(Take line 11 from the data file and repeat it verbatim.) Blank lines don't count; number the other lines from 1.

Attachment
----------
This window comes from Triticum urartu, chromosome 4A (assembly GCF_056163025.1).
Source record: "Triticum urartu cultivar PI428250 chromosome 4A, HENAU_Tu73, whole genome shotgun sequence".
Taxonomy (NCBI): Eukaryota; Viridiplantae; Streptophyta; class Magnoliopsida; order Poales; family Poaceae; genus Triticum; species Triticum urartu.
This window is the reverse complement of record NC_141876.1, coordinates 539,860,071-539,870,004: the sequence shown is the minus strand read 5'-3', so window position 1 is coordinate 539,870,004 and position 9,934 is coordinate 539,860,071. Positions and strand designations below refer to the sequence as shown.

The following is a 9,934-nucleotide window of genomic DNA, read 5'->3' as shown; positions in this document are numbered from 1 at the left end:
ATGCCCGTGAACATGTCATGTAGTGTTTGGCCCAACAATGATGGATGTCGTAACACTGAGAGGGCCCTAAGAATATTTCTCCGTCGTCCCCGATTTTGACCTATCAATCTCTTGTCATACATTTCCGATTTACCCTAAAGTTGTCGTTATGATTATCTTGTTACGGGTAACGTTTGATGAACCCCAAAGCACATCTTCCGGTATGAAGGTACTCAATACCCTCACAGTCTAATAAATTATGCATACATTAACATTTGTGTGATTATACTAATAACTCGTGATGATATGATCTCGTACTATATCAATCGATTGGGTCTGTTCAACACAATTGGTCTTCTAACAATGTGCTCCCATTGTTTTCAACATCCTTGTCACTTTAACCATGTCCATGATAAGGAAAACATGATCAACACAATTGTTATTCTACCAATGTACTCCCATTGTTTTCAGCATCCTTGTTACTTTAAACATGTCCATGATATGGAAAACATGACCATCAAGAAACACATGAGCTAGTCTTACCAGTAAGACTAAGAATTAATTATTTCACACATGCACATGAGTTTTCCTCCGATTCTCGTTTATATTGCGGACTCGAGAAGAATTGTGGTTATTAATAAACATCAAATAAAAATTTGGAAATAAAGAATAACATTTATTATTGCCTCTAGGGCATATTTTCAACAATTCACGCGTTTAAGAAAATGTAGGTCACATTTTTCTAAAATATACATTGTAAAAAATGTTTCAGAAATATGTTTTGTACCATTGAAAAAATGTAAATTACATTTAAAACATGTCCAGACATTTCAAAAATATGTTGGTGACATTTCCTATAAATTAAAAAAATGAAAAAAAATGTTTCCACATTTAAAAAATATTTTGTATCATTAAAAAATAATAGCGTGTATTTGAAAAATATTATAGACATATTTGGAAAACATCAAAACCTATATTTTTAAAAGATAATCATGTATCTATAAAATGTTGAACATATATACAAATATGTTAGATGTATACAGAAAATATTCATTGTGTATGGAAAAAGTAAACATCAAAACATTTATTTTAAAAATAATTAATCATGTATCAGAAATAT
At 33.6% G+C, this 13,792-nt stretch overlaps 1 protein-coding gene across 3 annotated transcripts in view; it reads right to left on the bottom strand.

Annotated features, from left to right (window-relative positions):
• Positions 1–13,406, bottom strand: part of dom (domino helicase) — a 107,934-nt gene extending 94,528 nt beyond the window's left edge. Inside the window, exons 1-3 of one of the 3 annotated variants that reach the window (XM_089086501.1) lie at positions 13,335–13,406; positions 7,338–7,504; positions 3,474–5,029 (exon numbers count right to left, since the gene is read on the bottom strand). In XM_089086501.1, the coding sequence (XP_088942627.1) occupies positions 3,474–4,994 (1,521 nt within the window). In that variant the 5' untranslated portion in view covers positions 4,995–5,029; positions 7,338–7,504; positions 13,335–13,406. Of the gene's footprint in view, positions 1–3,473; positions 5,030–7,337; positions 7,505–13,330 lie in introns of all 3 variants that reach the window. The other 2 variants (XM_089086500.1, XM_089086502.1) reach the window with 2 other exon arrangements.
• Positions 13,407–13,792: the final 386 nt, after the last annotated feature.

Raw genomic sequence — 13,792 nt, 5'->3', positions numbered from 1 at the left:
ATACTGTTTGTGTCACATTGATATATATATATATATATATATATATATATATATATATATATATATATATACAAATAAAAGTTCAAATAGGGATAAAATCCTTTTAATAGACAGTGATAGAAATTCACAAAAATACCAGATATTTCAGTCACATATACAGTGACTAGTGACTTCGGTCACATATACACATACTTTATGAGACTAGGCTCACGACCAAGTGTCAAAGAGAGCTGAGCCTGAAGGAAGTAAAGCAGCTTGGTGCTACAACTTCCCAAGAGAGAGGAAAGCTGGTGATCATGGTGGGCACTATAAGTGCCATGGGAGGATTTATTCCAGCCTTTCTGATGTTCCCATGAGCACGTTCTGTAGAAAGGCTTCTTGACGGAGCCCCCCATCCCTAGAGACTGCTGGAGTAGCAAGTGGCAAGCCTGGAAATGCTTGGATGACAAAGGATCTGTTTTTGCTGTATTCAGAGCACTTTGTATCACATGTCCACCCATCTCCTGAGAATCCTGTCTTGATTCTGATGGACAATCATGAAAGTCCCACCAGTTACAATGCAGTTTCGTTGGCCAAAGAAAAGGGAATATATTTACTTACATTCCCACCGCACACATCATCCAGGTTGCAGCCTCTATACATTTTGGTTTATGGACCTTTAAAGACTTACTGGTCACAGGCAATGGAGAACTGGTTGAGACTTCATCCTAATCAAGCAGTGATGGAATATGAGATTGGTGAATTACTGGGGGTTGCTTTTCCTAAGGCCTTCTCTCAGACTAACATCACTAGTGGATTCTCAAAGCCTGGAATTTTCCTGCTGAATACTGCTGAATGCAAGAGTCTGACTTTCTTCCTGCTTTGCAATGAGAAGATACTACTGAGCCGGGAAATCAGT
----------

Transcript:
Raw genomic sequence — 13,792 nt, 5'->3', positions numbered from 1 at the left: